Spouse Sponsorship program helps newcomers
December 18, 2012
WIESBADEN, Germany (Dec. 18, 2012) -- Sandy Timbrook was one of the first participants in the Army Community Service Spouse Sponsorship program to receive a newcomer to help, and she eagerly awaited her arrival.
She had already emailed her information on taking German classes through ACS or the USO -- her top piece of advice for newcomers -- and wanted to help her further when she arrived the week of Dec. 10.
"It just would have made life so much easier," Timbrook said of the possibility of having a spouse sponsor when she arrived in Wiesbaden in June.
While all permanent-change-of-station moves involve a degree of stress, moving to a new country brings an added level of challenge that spouses can help one another with, said Jodie DeLeon, Wiesbaden ACS relocation technician and head of the Spouse Sponsorship program.
Timbrook said that although Soldiers have sponsors, they are often busy during moves and might not be readily available to answer questions, so the idea of having spouse sponsors is a natural one. Also, sometimes Soldier sponsors do not answer requests for contact, DeLeon pointed out.
The Spouse Sponsorship program connects spouses with similar interests so new spouses feel welcome and are well equipped to make a smooth transition to Wiesbaden, DeLeon said.
The program has trained 12 spouses so far, and is always looking for more, DeLeon said.
DeLeon, who spearheaded the program, said her desire to help other spouses was partially due to her first experience coming to Germany after her husband's sponsor did not respond to attempts to contact him.
"It was very rough for me the first time coming here and trying to figure out what I was supposed to do and where I was supposed to be," DeLeon said. "Coming from personal experience, I know the importance of having a sponsor."
Sarah Ronspiez, who attended a training session Dec. 6, also said she believes her experience coming to Germany would have been a lot better had she had a spouse sponsor.
"We didn't have a sponsor and it would have been a lot easier, so maybe I can be of help," she said.
Newcomers who want a spouse sponsor will receive one about a month before they are expected to arrive in Wiesbaden, DeLeon said.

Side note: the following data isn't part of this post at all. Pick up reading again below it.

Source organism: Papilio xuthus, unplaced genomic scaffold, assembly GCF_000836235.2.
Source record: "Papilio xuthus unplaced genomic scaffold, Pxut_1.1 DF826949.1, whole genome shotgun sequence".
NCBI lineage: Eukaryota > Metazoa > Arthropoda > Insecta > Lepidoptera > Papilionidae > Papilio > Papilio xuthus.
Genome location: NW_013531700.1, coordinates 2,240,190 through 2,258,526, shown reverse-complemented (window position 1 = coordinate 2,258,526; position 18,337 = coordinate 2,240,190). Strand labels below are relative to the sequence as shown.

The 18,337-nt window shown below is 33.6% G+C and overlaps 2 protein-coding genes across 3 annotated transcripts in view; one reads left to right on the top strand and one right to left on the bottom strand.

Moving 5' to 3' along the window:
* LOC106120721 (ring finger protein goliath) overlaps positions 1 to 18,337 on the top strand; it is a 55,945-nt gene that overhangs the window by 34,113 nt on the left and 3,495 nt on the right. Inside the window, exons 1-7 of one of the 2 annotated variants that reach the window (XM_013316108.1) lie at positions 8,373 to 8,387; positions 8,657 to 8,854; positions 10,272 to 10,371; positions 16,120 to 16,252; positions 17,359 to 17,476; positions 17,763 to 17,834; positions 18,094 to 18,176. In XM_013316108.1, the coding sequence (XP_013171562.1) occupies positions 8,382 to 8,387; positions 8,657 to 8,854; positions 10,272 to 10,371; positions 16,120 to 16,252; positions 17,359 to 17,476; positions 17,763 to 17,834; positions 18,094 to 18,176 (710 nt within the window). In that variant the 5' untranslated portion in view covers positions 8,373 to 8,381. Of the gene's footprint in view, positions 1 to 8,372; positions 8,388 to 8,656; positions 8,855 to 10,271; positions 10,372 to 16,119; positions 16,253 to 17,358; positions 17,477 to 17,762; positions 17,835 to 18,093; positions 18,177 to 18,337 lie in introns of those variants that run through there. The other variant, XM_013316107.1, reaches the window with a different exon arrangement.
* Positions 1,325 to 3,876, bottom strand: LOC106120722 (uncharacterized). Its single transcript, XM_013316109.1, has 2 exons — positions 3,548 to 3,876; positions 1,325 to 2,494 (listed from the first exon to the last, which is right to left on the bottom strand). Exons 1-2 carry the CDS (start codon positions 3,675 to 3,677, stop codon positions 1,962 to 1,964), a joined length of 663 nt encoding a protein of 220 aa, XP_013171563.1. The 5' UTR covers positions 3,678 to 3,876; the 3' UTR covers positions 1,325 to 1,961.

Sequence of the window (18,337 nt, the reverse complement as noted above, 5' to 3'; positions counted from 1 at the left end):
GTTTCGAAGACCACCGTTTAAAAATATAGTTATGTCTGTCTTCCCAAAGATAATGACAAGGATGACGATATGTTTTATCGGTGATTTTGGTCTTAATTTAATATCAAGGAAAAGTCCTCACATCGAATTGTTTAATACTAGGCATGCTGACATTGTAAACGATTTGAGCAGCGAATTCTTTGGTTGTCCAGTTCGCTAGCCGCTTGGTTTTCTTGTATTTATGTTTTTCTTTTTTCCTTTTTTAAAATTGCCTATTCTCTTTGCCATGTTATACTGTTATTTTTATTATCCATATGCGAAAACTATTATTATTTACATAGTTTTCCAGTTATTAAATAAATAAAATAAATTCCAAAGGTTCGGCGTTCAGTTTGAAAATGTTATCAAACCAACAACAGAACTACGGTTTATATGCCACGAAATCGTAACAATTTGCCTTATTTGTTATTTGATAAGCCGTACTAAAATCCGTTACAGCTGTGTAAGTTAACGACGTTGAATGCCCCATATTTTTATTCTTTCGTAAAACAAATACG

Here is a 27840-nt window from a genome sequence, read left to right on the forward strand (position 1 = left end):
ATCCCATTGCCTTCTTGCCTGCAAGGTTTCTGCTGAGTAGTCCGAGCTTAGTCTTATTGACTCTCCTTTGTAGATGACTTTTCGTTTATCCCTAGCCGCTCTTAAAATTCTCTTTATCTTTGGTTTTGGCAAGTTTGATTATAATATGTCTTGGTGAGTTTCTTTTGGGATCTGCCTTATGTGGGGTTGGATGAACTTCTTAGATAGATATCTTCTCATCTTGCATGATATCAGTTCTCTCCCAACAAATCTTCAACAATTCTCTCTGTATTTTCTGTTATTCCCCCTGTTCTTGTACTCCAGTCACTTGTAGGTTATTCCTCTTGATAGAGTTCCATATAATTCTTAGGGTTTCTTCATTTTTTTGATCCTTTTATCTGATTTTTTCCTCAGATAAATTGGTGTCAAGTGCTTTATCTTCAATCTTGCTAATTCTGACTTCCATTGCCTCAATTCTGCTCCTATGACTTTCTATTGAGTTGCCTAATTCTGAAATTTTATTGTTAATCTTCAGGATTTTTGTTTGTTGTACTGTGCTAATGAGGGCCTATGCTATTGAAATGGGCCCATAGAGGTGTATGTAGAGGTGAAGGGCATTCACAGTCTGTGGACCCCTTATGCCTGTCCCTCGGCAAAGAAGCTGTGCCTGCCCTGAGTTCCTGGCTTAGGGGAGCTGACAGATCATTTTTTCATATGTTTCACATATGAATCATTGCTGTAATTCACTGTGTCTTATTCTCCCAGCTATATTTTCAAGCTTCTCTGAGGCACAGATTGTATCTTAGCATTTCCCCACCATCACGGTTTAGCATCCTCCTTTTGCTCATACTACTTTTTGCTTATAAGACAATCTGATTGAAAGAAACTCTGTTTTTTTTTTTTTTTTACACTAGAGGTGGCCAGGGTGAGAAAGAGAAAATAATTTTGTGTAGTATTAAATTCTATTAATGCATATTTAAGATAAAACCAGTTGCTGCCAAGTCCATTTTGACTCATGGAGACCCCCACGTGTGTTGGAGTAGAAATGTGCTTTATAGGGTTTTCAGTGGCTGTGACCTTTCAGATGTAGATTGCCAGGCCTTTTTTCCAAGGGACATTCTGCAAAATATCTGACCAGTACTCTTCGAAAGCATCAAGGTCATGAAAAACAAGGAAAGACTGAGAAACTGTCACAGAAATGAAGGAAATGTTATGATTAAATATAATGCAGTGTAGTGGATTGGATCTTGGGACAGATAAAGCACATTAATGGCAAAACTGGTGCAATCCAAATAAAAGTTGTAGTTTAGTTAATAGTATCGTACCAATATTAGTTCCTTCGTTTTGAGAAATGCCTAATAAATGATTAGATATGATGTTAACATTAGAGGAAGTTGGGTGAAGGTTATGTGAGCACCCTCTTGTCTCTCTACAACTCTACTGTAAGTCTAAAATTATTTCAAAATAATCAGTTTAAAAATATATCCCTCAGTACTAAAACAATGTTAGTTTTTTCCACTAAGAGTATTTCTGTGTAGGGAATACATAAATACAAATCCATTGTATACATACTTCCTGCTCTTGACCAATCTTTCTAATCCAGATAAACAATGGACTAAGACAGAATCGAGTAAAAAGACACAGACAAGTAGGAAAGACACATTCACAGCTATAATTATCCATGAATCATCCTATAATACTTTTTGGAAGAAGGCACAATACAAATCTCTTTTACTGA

That way, the sponsor can begin answering questions and sharing information via email, DeLeon said.
Then, the sponsor is expected to meet the newcomer within the first 24 hours of arriving and give him or her a bag that includes a Find-It Guide, a job hunting guide, a pamphlet that shows flights out of the Frankfurt-Hahn Airport, the ACS welcome packet, the shuttle bus schedule and maps of the U.S. Army installations in Wiesbaden.
The sponsor is expected to stay in contact with the newcomer for a few weeks, but there is no set time limit, DeLeon said.
Sponsorship does not have to mean a lot of hours, DeLeon said, and sponsors are not expected to drive newcomers around until their vehicle arrives. That is one reason the information for newcomers includes a bus schedule.
The idea is to give newcomers the tools they need to be independent, DeLeon said.
For more information on becoming a Spouse Sponsor or to sign up for training call civ (0611) 408-0254 or visit Army Community Service in Hainerberg Housing.
Upcoming training sessions will take place from 9 a.m. to 10:30 a.m., Jan. 14, Feb. 4 and March 4 in the ACS Conference Room.
Also, Spouses' Chats will take place from 8:30 a.m. to 9:30 a.m., in the ACS Conference Room on several dates. The chats each have a focus: "Keeping Your New Year's Resolution," Jan. 2; local shopping, Jan. 16; Fasching, Jan. 30; Valentine's Day ideas, Feb. 6; local tourist sites, Feb. 20; "Traveling on a Dime," March 6; and "Navigating Employment Options," March 20.